"My first 48 hours enduring Ubuntu"
mathbymath at aol.com
Wed Jun 15 23:55:00 UTC 2005
On Jun 15, 2005, at 12:23 PM, Joe 'Zonker' Brockmeier wrote:
> Stephen R Laniel wrote:
>> On Tue, Jun 14, 2005 at 05:52:38PM +0700, Chanchao wrote:
> I *hate* the fact that the option-tab (or whatever that key is,
> I use a normal PC keyboard with my iMac and it's the *gag* "Windows"
> key...) toggles between applications rather than windows. If I have
> Firefox windows open, I might just want to cycle between those using
Use "Apple - tilde" (Apple + "~")
> which is my point, the application interface guidelines are the
> equivalent of housing associations that tell you what color you can
> your house, how often you have to water your lawn, and that you can't
> have signs on your yard or whatever...
Umm...these do exist. They are called zoning laws, and they are
common in most well-populated areas. In order to get around them you
have to get a variance permit.
PERFECT ANALOGY TIME!!! These zoning laws are to make houses look
at least a little bit consistent. You don't want your neighbor to
have a house
that is shaped wierd, colored tie die, has unkempt grass, and extremely
opinionated signs on his/her lawn. This would bring down the value
property. He/she could always find a way around this by getting a
permit or fighting a lawsuit on the grounds of freedom of speech.
In the world of Macs, it brings down the general quality of apps to
wayward neighbors. The consistency on a Mac is very nice. It increases
productivity because you usually know where to find things, and there
much difference between each app's interface. It would be like
having a "-v"
parameter on a command line app that automatically changes permissions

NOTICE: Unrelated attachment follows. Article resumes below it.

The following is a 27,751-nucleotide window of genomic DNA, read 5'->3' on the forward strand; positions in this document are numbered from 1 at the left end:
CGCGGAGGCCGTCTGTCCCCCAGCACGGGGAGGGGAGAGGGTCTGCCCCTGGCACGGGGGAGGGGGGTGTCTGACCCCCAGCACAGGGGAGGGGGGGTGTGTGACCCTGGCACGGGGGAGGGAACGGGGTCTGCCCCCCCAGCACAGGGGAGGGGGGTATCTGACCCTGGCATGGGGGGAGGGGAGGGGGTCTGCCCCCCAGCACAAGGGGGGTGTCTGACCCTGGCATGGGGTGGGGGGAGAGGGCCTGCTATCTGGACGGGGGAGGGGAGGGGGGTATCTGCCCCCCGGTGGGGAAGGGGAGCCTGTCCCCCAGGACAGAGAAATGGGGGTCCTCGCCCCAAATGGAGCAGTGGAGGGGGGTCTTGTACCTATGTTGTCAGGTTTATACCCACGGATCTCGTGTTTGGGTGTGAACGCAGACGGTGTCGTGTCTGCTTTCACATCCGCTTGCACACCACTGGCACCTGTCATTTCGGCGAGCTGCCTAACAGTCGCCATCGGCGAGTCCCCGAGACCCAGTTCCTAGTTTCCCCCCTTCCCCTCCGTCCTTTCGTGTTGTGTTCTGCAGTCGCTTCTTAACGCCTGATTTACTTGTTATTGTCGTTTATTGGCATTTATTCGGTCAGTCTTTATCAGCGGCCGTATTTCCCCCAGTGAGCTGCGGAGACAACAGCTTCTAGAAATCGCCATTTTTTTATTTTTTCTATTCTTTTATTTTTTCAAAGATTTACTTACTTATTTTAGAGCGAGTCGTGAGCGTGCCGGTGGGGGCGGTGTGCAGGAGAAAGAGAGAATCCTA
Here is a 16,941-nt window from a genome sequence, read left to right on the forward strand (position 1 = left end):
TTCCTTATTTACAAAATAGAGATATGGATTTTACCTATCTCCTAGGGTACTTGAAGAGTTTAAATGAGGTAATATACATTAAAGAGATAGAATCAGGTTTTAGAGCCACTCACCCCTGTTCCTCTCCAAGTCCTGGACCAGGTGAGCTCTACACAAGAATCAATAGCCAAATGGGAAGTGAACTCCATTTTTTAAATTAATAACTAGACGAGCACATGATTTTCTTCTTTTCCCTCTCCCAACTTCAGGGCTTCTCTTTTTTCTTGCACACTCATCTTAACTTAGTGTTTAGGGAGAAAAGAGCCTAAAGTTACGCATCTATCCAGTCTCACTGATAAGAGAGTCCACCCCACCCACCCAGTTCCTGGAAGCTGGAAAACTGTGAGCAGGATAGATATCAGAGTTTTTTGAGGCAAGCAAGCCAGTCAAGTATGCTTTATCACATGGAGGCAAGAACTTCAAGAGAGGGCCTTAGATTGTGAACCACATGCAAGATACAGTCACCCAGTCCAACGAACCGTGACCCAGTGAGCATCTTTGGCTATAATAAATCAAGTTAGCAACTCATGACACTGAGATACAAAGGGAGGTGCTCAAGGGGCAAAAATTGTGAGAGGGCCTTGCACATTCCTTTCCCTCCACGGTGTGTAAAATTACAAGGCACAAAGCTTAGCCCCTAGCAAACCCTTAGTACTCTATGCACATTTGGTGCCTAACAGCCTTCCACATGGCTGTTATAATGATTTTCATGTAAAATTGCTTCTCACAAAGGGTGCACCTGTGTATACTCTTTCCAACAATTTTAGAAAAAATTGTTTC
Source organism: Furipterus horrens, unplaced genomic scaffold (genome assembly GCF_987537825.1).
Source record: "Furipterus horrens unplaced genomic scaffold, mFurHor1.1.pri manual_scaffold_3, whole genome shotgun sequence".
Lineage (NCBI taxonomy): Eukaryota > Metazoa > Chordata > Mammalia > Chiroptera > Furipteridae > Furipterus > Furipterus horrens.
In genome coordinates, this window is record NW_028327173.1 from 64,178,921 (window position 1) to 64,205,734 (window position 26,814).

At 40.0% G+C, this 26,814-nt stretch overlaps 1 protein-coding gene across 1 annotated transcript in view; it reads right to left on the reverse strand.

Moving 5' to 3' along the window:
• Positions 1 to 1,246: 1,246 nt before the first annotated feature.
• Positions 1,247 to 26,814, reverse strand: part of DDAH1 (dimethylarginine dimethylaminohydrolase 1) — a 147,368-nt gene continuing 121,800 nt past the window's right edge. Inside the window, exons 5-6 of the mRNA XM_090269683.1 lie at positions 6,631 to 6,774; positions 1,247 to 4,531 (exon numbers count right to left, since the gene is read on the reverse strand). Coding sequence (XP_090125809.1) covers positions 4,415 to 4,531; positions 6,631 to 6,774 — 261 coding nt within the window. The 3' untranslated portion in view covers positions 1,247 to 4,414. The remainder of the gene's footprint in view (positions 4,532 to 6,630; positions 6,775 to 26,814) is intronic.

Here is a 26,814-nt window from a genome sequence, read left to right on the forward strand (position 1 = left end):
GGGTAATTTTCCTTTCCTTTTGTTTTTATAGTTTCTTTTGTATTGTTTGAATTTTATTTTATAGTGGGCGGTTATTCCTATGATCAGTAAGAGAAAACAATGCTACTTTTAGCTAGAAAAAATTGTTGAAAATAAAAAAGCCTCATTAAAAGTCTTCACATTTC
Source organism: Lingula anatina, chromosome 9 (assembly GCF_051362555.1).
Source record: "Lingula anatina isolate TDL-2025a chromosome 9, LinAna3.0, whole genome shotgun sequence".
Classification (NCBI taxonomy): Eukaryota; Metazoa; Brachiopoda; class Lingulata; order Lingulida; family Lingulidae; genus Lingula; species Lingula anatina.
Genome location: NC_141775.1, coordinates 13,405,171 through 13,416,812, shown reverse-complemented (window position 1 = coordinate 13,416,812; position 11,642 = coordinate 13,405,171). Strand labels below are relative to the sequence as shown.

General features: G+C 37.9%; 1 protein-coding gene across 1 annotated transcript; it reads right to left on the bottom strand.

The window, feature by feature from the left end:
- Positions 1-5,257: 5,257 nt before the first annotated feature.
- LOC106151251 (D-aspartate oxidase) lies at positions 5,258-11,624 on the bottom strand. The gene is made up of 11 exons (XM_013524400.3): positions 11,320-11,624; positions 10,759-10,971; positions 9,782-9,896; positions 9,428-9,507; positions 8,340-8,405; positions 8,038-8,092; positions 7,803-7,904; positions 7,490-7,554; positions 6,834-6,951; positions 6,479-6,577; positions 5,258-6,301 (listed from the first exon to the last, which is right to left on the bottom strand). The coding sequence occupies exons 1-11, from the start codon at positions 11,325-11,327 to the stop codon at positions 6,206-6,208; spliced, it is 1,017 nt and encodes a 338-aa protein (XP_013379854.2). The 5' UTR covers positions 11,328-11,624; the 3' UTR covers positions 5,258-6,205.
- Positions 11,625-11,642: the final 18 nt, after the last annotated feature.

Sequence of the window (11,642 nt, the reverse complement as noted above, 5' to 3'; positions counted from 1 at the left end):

of your home directory. It would just be so inconsistent. Anyway, the
restrictions are meant to be a sort of "quality control". There are
exceptions, but for the most part they help. If you want to get a
you can always just not use Apple's interface creation apps.
to be a sort of "variance". Like a real-world "variance", it takes a
little bit of
extra work to get things done. But in the end, it makes for a nicer
> Don't mind the rant - I understand the need for consistency, but I
> to balk at having the placement of every little element dictated by
> arbitrary guidelines that some UI "expert" decides on. One person's
> "intuitive" is another person's computing nightmare.
>> I have no doubt that within a few years, GNOME will be just
>> as usable as OS X. I think what it will need, though, is a
>> much tighter set of HIGs, to keep a much less centralized
>> group of software developers writing on the same page.
> Maybe I'm just a computing misfit, but I think GNOME is more usable
> OS X. I use both, though I use GNOME much more than OS X, and I vastly
> prefer using GNOME over OS X. I admit, I've been using Linux as my
> OS a very long time now (six years) so my outlook is a bit different
> than folks who are just now looking at the Linux desktop and comparing
> it to Windows and Mac OS X.
Strong disagreement here, but I don't want to "start".
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